I never thought that much about luggage until my very first business trip. Growing up, I used whatever suitcases my mom bought at TJ Maxx. She must have chosen well, because when I graduated college, I was still using the same carry-on she had bought for me when I was 16 years old.
When I was told I had to travel for business, I realized that, although my old carry-on was still moderately functional (that may be a generous descriptor), the peeling edges, chipped paint on the zipper, and patched rips on the side were not a good look. After trolling around for an appropriate Gilt sale for a week or so, I finally snagged a small royal blue hard-side spinner carry-on for $75, the brand of which shall remain nameless for reasons that will become apparent shortly.
As I began to travel more frequently for my job, I started to develop specific strategies to travel intelligently. Because I was a real-ass business traveler, I did not travel with my Pillow Pet anymore, but I still liked that my blue bag was pretty cute and looked slightly like R2-D2. I packed effectively, and I invested in products that helped me organize my stuff with minimal stress for my already-too-stressful two night trips across the country and back. My suitcase, however cheap it had been originally, did all right for about 10 months. It wasn't the perfect bag (I always had trouble getting it to close, and there was no internal organization method built into its interior), but it was doing just fine. That is, until a fateful Thanksgiving trip back home one year.
I was walking through the Atlanta airport on my layover when suddenly, without warning, the back wheel broke completely off my trusty blue carry-on. I was immediately flustered and rushed to sit down at a nearby boarding gate to asses the damage. The wheel turned out to be totally detached from my bag, so there was just absolutely no way that I was going to get it to work again in the 15 minutes I had before I needed to board my next flight. I'm not going to lie to you: I started crying. Luckily, Google informed me there were two stores in the airport that carried luggage: Tumi and Brookstone.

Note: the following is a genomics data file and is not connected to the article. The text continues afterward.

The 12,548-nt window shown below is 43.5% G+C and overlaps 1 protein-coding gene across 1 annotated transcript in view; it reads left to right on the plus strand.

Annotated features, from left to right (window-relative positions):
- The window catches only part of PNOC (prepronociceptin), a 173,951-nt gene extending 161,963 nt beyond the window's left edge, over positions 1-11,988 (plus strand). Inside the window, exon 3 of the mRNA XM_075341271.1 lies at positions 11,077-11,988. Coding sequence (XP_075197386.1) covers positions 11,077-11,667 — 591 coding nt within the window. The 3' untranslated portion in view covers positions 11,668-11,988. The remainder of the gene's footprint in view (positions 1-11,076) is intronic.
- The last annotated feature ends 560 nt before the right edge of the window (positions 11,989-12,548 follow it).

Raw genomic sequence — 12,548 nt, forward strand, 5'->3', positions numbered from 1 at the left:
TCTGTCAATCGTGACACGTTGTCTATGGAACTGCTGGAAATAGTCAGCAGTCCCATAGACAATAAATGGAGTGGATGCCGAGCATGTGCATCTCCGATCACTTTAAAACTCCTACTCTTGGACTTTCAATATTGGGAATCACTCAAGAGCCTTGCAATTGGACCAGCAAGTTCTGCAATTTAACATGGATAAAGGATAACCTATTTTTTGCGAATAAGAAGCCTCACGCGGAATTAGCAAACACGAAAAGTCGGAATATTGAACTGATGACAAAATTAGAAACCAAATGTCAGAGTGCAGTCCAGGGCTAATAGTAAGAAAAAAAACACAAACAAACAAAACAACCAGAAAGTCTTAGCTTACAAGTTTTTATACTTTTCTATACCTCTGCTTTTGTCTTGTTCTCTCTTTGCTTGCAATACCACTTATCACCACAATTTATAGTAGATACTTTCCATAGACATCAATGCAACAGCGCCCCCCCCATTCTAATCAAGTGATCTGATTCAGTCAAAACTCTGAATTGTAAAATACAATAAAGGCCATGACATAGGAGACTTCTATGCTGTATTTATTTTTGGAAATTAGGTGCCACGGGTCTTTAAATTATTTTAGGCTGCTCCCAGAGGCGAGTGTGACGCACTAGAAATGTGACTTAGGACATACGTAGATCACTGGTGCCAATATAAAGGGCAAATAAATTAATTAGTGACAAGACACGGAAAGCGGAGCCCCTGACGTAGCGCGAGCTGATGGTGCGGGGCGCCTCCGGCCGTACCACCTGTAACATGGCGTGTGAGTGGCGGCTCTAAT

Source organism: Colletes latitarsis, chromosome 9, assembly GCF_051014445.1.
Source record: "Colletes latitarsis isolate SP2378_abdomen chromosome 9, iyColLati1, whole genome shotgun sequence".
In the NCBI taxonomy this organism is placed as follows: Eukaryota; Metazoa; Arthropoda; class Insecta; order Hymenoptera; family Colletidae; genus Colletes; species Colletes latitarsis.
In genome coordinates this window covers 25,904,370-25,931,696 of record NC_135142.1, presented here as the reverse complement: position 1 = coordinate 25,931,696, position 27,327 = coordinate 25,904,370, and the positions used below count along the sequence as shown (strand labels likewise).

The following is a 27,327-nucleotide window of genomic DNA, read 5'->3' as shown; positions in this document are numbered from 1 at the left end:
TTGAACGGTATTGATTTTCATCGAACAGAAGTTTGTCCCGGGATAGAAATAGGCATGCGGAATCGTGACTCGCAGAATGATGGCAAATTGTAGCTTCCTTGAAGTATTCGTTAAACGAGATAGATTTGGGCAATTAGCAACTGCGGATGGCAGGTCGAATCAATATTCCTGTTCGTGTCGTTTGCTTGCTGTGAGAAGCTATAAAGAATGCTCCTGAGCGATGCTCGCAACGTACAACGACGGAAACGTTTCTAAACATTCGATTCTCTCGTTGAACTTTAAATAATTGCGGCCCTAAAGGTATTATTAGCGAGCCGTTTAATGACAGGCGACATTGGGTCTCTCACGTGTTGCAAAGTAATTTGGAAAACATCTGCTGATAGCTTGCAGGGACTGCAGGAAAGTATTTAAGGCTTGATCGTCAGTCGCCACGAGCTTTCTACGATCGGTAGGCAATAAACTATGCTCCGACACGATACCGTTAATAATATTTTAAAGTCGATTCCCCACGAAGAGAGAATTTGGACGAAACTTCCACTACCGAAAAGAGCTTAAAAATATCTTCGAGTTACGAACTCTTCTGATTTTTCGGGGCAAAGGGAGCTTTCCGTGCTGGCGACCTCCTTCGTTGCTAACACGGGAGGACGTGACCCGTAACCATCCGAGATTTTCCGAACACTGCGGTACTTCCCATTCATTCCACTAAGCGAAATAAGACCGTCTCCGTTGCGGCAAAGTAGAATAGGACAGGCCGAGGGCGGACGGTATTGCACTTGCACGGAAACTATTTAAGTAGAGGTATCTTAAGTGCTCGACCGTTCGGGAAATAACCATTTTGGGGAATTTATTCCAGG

Don't get me wrong, Tumi is an amazing luggage brand, but at that point in my career I didn't (and absolutely still do not) have the cash flow to drop $700 on a suitcase. I ran into Brookstone, verklempt, and asked, without shame, for "the cheapest carry-on they had." Their response was that I should go with the Brookstone Dash 4-Wheeled Expandable Carry-On for $99, so I grabbed a purple one, repacked in a frenzy, and quickly ran to board my plane.
Over the next few years, I was pleasantly surprised to find that my harried Brookstone purchase was actually an awesome game-time decision. That little bag served me very well, always accommodating whatever I needed to stuff into it, and never once breaking suddenly while I was traveling. I've recently upgraded to a new bag (more on that below), but in the process of deciding to upgrade I did a lot of research on the best types of suitcases for all situations. What can I say? I tend to get very into researching bags.